Charlie Gracie: He Beat Elvis to The Punch

charlie gracie

Who made the first rockabilly record? Let’s get one thing straight from the outset: there’s rock ‘n’ roll and there’s the subset of rockabilly. While all rockabilly is rock ‘n’ roll, the reverse does not hold true. The more generalized origin of rock ‘n’ roll is an ultra-slippery slope, but it undeniably began when Black musicians started souping the blues up into R&B. Jackie Brenston’s “Rocket 88,” recorded in March 1951 and released a month later, is usually cited as the first rock ‘n’ roll record, but you could make the case for any number of tunes going back to the ‘40s.

The party line on rockabilly’s origin story is a predictable one. It starts with a 19-year-old Memphis trucker strolling into Memphis’s Sun Studio in 1954 and recording a jacked-up version of bluesman Arthur Crudup’s “That’s All Right,” alchemically melding country, blues, and R&B into a potent new paradigm. The making of Elvis Presley’s first 45 is an undeniably epochal event, but it’s not even close to where and when rockabilly began.

If you really want to uncover the origins of rockabilly on record, you’ve got to go about it rather counterintuitively, by abandoning the South altogether and looking to the unlikely environs of greater Philadelphia. A lot of folks consider Bill Haley’s April 1952 single “Rock the Joint”—previously recorded by R&B singer Jimmy Preston—to be the first rockabilly 45. (Some hair-splitters claim that Haley’s June 14, 1951 recording of Jackie Brenston’s “Rocket 88” was actually the first rockabilly session, but Haley’s arrangement is more on the country boogie/Western swing side of the fence.) There’s a case to be made for “Rock the Joint,” but the closer you look, the more questionable it becomes.

Charlie Gracie, who left us on December 16, 2022, was a rock ‘n’ roll pioneer who beat Elvis (and arguably Haley) to the punch at an insanely early age. Gracie recorded his self-penned “Boogie Woogie Blues” (mislabeled “Boogie Boogie Blues” on the initial release) in 1951 when he was just 15 years old. Astonishingly, it’s a fully formed rockabilly record, and both his singing and guitar playing sound like the work of someone well beyond Gracie’s age at the time.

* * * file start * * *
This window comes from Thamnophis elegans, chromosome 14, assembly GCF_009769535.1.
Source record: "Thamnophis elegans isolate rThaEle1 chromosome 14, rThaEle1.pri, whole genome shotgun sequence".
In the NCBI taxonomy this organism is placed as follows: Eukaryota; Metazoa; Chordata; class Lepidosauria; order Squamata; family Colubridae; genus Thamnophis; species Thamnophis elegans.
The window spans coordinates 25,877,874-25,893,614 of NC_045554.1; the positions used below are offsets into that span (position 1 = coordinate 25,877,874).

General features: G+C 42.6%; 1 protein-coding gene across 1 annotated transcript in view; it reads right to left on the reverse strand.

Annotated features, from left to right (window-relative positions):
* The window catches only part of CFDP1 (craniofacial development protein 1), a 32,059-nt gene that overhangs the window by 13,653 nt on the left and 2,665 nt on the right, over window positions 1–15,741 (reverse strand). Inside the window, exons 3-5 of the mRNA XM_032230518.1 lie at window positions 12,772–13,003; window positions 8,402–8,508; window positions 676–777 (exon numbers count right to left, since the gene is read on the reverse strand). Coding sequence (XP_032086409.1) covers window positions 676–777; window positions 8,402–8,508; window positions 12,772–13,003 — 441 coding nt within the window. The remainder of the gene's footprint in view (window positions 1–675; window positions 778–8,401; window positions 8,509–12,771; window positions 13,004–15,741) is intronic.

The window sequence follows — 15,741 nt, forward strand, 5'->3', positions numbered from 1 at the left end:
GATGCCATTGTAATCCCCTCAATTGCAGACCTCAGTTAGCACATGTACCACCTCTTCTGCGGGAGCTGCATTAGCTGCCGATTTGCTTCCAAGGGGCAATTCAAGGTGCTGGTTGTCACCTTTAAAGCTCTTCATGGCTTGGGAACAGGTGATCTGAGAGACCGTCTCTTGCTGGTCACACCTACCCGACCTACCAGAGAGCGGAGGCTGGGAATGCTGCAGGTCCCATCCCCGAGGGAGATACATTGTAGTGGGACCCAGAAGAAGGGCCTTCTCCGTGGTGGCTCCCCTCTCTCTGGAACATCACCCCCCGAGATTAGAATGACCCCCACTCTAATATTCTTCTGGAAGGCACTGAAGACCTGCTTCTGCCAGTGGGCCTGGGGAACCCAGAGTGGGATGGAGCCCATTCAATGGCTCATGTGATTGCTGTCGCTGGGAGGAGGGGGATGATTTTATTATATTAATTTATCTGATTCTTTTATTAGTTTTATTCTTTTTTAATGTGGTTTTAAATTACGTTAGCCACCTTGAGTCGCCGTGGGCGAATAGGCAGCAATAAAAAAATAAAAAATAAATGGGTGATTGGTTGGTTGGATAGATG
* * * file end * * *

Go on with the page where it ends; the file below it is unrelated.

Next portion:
If it had come out shortly after its recording, as was the custom at the time, “Boogie Woogie Blues” would’ve had a clear claim as the first rockabilly record. But for some reason, it wasn’t released until 1953. The recording date of Haley’s 1952 “Rock the Joint” is unavailable and theoretically could have preceded that of Gracie’s tune. It’s unlikely, but we may never know.

But in short, it’s highly likely that 15-year-old Charlie Gracie had the distinction of recording the first rockabilly song. And it’s probably not coincidental that Gracie hailed from South Philadelphia, just about 15 miles upriver from Haley’s HQ in Chester, PA. Either there was something in that Delaware River water or there was enough country and R&B flowing through the area at the time to give a couple of open musical minds some big ideas.

The world wouldn’t really be ready for rockabilly until Elvis appeared in ’54, but Gracie would go on to have a No. 1 hit with “Butterfly” in 1957. In the ‘50s he toured with just about all the rock ‘n’ roll icons of the day, including Chuck Berry, Bo Diddley, and plenty more. Gracie did it all—performing on American Bandstand and The Ed Sullivan Show, appearing in Alan Freed’s Rock ‘n’ Roll Revue, and being featured alongside the likes of Fats Domino and Jerry Lee Lewis in the 1957 rocksploitation film Jamboree.

Gracie toured England and racked up hits there, becoming an influence on most of the major U.K. rockers of the boomer generation. Graham Nash, Paul McCartney, and many more have sung his praises. In 1999, McCartney recorded Gracie’s ‘57 hit “Fabulous” with something of a British rock supergroup including Pink Floyd guitarist David Gilmour and Deep Purple drummer Ian Paice. Cliff Richard cut the tune as the semi-title track for his 2013 album The Fabulous Rock ‘n’ Roll Songbook.

Like most of his ‘50s rock ‘n’ roll peers, Gracie stopped scoring hits by the ‘60s, but he never quit plying his trade, taking his sound on the road for the rest of his life. He was never forgotten—in 2006 ABKCO Records documented Gracie’s ‘50s classics with The Best of Charlie Gracie: Cameo-Parkway 1956-1958. Co-producer Teri Landi cherishes “that charming Italian swagger that he brought to his brand of rockabilly that only a boy from South Philadelphia could. The other thing that struck me about Charlie,” she says, “is how he could entertain you for hours on end with just his guitar and no band. He said he was one of the last of the saloon singers. I got a great example of this at an outdoor show at Lincoln Center in August 2007. He was scheduled to play the evening in Damrosch Park at the yearly Roots of Rock ‘n’ Roll show, but he was also booked in the afternoon in the South Plaza to do a solo show. He sang everything from his own hits and deep catalog to rock ‘n’ roll covers to Italian ballads to pop and old-timey standards. And he told jokes and stories to boot. I’m really going to miss seeing him perform.”